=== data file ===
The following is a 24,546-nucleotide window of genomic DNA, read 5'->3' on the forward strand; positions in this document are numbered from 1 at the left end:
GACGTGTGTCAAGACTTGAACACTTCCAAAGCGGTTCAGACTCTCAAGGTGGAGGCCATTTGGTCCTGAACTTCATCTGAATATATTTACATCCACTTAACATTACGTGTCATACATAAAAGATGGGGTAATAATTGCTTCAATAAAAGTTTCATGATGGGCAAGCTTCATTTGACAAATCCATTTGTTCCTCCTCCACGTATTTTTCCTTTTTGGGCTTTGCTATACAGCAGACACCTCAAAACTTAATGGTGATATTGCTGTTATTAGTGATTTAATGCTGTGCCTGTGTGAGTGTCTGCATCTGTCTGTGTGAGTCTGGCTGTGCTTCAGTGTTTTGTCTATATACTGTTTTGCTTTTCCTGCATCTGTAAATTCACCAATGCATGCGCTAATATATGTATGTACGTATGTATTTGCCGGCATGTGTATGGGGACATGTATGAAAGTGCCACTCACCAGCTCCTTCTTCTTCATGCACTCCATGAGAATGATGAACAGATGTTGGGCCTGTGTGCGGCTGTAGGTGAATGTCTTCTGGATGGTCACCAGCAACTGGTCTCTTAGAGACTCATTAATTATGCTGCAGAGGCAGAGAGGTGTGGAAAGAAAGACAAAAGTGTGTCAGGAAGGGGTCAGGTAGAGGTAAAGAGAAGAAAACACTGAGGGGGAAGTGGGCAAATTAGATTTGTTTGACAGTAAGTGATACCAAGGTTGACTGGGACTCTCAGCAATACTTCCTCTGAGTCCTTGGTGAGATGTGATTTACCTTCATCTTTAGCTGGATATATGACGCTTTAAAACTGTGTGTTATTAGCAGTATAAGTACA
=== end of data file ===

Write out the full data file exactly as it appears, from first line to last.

The following is a 24,546-nucleotide window of genomic DNA, read 5'->3' on the forward strand; positions in this document are numbered from 1 at the left end:
GACGTGTGTCAAGACTTGAACACTTCCAAAGCGGTTCAGACTCTCAAGGTGGAGGCCATTTGGTCCTGAACTTCATCTGAATATATTTACATCCACTTAACATTACGTGTCATACATAAAAGATGGGGTAATAATTGCTTCAATAAAAGTTTCATGATGGGCAAGCTTCATTTGACAAATCCATTTGTTCCTCCTCCACGTATTTTTCCTTTTTGGGCTTTGCTATACAGCAGACACCTCAAAACTTAATGGTGATATTGCTGTTATTAGTGATTTAATGCTGTGCCTGTGTGAGTGTCTGCATCTGTCTGTGTGAGTCTGGCTGTGCTTCAGTGTTTTGTCTATATACTGTTTTGCTTTTCCTGCATCTGTAAATTCACCAATGCATGCGCTAATATATGTATGTACGTATGTATTTGCCGGCATGTGTATGGGGACATGTATGAAAGTGCCACTCACCAGCTCCTTCTTCTTCATGCACTCCATGAGAATGATGAACAGATGTTGGGCCTGTGTGCGGCTGTAGGTGAATGTCTTCTGGATGGTCACCAGCAACTGGTCTCTTAGAGACTCATTAATTATGCTGCAGAGGCAGAGAGGTGTGGAAAGAAAGACAAAAGTGTGTCAGGAAGGGGTCAGGTAGAGGTAAAGAGAAGAAAACACTGAGGGGGAAGTGGGCAAATTAGATTTGTTTGACAGTAAGTGATACCAAGGTTGACTGGGACTCTCAGCAATACTTCCTCTGAGTCCTTGGTGAGATGTGATTTACCTTCATCTTTAGCTGGATATATGACGCTTTAAAACTGTGTGTTATTAGCAGTATAAGTACA